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Heartache in Bucks County as Equine Herpesvirus Erupts
by Suzanne Bush - February 2016
In an unthinkable Christmas week tragedy at Mile View Farm in Doylestown, Bucks County, PA, three horses were euthanized after being diagnosed with the neurologic form of Equine Herpesvirus, also called Equine Herpesvirus Myeloencephalopathy (EHM). Just before New Year’s Eve, a fourth horse was euthanized.
“They didn’t deserve this,” Dr. Craig Shultz says of the farm’s owners and those who lost horses. “But they’ve handled everything really well.” Shultz is Director of Pennsylvania’s Bureau of Animal Health and Diagnostic Services and he praised the farm’s owners for their response to the outbreak. “The folks at the facility have been wonderful. They’ve done everything they could possibly do; they’ve cooperated 1,000 per cent.”
This disease is one of those which trigger the “all hands on deck” response from regional and state veterinary authorities. The goal is to contain outbreaks, track horses that have been exposed to horses that have developed full-blown symptoms and monitor quarantines. “It’s a story that has played out across the country hundreds of times,” Shultz explains. “This is by far not the worst, but they’re all terrible. It’s a nasty disease.”
Cold-Weather Tips for Horse Owners from New Bolton
Winter temperatures are finally here, and horse owners need to prepare for cold weather. Liz Arbittier, VMD, staff veterinarian in the Equine Field Service at Penn Vet’s New Bolton Center, offers six important tips to keep horses healthy and safe during the icy days of winter.
- Provide adequate shelter: Horses can do fine living outside through the winter. As long as they are metabolically healthy, receive enough calories, develop a nice winter hair coat, and have appropriate shelter, they can happily ride out a bad winter that has humans groaning. Many horses don’t need to be blanketed, although waterproof/breathable blankets can help protect against driving wind and rain. Cold temperatures alone don’t generally make horses uncomfortable, but wind and moisture can be difficult for them to tolerate, so they must be able to escape the elements. The best solution is a structural shelter that is big enough to allow all of the horses in that field to safely get out of the weather. One horse with a very dominant personality that won’t allow more submissive types into the shed may be a problem, so owners need to evaluate the personalities in the herd to ensure that this doesn’t happen.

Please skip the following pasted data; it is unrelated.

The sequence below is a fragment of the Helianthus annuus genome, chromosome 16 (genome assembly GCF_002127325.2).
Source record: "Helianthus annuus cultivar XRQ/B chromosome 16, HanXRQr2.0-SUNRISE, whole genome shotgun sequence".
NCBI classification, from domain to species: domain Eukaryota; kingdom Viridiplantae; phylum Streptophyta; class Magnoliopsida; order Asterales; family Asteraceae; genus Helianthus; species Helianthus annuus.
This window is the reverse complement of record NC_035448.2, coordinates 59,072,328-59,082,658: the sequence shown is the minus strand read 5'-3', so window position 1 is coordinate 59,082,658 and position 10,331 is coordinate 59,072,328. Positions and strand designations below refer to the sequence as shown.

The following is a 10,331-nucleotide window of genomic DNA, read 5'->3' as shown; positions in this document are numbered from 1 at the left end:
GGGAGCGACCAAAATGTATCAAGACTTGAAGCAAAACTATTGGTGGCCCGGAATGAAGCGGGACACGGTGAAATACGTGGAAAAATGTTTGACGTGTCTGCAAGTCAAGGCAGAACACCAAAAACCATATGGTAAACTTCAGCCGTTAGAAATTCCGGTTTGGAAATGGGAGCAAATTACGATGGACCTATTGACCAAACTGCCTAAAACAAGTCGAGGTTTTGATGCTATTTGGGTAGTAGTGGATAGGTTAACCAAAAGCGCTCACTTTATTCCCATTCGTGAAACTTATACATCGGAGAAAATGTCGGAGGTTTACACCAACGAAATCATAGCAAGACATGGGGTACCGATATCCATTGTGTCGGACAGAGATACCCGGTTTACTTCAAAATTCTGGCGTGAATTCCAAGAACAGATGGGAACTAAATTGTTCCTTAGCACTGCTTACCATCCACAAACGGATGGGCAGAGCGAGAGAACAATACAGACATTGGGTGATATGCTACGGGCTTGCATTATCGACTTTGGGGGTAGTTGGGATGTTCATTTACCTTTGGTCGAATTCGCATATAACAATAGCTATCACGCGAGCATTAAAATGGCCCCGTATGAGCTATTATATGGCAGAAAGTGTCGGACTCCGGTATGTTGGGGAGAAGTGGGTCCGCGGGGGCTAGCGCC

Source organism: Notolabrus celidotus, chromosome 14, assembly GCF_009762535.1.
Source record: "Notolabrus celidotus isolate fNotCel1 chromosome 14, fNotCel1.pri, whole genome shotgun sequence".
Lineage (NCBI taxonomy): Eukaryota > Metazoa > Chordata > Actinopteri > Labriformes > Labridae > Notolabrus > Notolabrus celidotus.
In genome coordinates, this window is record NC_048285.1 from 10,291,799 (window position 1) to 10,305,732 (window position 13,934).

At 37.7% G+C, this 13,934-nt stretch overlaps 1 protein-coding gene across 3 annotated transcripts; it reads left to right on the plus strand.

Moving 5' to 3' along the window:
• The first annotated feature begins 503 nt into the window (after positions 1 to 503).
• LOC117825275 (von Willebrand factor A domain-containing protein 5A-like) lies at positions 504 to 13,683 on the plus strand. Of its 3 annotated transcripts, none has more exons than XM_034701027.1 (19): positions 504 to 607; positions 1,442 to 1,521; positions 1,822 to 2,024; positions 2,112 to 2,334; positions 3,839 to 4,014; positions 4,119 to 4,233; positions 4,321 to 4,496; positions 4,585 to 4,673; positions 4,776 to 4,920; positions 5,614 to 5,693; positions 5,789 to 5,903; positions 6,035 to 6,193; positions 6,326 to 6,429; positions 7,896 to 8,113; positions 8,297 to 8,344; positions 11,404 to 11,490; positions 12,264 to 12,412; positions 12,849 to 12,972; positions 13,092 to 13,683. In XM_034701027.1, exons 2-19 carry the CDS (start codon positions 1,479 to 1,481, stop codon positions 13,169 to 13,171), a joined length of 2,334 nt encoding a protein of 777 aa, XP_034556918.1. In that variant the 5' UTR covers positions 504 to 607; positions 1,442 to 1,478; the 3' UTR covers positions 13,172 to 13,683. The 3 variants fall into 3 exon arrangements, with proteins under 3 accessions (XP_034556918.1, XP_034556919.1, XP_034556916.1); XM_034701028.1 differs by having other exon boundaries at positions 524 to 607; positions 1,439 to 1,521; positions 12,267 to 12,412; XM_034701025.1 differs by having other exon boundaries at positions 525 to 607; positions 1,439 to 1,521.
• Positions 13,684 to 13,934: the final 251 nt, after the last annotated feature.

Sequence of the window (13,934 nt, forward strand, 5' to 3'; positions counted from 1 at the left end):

- Provide adequate calories: The phrase “bulking up for winter” is no joke! Horses expend significantly more calories keeping warm in the winter than they do any other time of year. High-quality hay should be the staple of any winter diet, especially for horses that are turned out a lot. They should have dry, fresh hay available at all times to keep their caloric losses less than their gains. Older horses or horses with significant dental disease that cannot eat hay productively need to receive calories more frequently in a form that they can use, such as senior feeds.
Farm Partners Sought for the Penn State
Parasite Research Project
Equine gastrointestinal parasites, and their increasing resistance to available dewormers, are a major concern in the equine industry. Taking a whole-farm approach to managing parasites can decrease the frequency of deworming, eliminate the use of products that have become ineffective, help you learn which horses have natural resistance and which ones are “shedders”, and help decrease the development of resistance to dewormers. Routinely deworming with the same products, or simply rotating dewormers, is not the best method and can contribute to the development of parasites that are resistant to the products that we use. Since no new products are on the immediate horizon, if resistance continues to progress at the present rate, the equine industry may face a major crisis.
A grant from the Northeast Sustainable Agriculture and Education program is enabling the PSU Equine Extension team to travel across the state educating horse owners about strategic deworming and non-drug based parasite control methods.
Dr. Martin Nielsen, DVM, PhD, DACVM, DEVCP, a world renowned parasitologist with the Gluck Institute in Kentucky is serving as a consultant for the project. In a September article on the race against parasite resistance, Dr. Nielsen said of the Penn State project, “the initiative and energy will change a lot of things in the state for the better. It could be a fabulous model for other states. Why not Kentucky? Why not every state?”